Down to You

Call me old-fashioned, but I still think movies should have plots. I mean, if you’re going to go to the trouble of hiring actors and buying film to put in the cameras, you might as well have something happen, right?

“Down to You” is a bland, witless romantic comedy that takes great care to avoid introducing conflict into the lives of the protagonists. They meet, they date, they fall in love, all without hindrances. Even when they break up — 15 minutes before the film ends — it’s for a generic reason, and it’s quickly overcome after only a few moments of fretting.

Our heroes are Al (Freddie Prinze Jr.) and Imogen (Julia Stiles), students at an unnamed New York City university. He’s the son of a TV chef (Henry Winkler, who actually looks like he could be Freddie Prinze Jr.’s dad — odd, considering he looks nothing like the actual Freddie Prinze Sr.); she’s the daughter of somebody we never meet.

Potential conflicts abound. Al’s dad embarrasses her on his TV show. Al has friends involved in the porno-movie industry, and he has to go be an extra one night, due to a stupid bet he lost regarding which wine represents love and which one represents illusion (just one of many puzzling moments in the film). He’s two years older than her. She thinks she might be pregnant. Everywhere you look, there are seeds of a plot — seeds of SOMETHING happening — but they never grow. Instead, we see a cutesy relationship blossom and flourish, but without the benefit of chemistry or actual romance. Only in the last few minutes of the movie do we feel any kind of connection to them — like maybe we actually like them — but by then, it’s too little, too late.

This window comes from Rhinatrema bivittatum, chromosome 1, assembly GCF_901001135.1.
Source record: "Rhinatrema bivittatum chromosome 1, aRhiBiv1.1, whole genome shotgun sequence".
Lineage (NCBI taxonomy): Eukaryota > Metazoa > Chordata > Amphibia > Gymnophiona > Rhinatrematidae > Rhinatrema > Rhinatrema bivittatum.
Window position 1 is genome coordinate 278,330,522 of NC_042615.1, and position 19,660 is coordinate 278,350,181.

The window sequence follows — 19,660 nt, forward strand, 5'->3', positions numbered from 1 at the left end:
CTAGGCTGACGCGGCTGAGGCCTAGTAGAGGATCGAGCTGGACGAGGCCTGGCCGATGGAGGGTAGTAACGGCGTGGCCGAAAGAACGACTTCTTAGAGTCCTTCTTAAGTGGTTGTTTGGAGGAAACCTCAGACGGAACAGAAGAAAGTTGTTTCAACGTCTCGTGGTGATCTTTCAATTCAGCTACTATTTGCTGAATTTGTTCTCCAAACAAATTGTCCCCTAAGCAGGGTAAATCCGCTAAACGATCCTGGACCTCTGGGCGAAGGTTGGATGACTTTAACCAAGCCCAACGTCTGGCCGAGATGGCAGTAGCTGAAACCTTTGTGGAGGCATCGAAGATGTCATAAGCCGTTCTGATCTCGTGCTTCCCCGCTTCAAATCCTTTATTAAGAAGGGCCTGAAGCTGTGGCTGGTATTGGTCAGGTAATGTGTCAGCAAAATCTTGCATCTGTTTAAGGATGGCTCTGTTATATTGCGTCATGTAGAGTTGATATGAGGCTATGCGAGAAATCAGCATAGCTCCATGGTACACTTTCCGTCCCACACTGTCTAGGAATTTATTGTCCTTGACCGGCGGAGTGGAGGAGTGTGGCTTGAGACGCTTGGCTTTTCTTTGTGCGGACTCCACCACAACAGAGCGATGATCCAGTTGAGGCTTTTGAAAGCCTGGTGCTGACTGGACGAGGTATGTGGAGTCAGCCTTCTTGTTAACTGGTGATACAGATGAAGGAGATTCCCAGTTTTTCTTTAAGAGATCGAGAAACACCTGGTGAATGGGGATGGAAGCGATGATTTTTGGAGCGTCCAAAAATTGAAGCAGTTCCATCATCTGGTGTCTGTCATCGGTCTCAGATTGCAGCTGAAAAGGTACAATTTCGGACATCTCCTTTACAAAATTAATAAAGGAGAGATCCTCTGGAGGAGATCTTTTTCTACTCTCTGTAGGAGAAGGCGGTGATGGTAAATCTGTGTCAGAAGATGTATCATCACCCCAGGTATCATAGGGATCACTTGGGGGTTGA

Both main characters narrate the film, which at least makes it somewhat different, if not entertaining. Prinze, who has some genuine charisma in real life, here is muted and watered down, grinning his “aw-shucks” grin all the time so as to appeal to the 14-year-old girls this film is aimed at (an audience that is probably content to just look at Freddie Prinze Jr. for 90 minutes, plot or no plot). Stiles is pretty, too, and her character is more than just a living toothpaste ad, but not much more.

One thing this film has going for it is the fact that if you see it, the next day you’ll have forgotten it ever existed. It’s a terrible movie, but a skimpy, innocuous one. At the end of 2000, it won’t make anyone’s “Worst of the Year” lists, not because it doesn’t belong there, but because everyone will have forgotten it ever existed.

D+ (; PG-13, mild-to-moderate swearing, frequent sexual dialogue, implied sex.)